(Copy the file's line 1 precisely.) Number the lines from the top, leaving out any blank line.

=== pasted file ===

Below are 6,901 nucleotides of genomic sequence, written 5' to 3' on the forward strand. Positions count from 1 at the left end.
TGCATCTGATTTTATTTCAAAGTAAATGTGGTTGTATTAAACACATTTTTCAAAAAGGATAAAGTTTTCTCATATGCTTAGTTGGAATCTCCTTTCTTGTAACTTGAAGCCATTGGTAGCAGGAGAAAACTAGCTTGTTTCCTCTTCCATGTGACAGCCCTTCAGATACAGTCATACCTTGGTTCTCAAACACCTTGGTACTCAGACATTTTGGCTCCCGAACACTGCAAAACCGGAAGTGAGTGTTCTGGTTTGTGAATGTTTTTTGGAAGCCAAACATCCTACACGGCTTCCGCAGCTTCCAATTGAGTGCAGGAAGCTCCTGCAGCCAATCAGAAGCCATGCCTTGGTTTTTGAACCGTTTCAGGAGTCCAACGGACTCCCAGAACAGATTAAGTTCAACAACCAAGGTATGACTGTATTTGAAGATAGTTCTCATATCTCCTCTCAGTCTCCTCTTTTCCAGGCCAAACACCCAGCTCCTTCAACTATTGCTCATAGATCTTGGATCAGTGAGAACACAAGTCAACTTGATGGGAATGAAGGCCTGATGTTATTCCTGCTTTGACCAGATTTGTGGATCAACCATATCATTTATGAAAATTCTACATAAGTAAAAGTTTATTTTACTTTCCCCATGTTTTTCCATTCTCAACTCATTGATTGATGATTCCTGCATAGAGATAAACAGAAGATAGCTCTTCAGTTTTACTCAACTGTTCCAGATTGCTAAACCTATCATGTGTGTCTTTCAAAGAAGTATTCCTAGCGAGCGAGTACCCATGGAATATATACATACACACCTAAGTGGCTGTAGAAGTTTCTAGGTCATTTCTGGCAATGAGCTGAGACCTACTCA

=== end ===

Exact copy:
Below are 6,901 nucleotides of genomic sequence, written 5' to 3' on the forward strand. Positions count from 1 at the left end.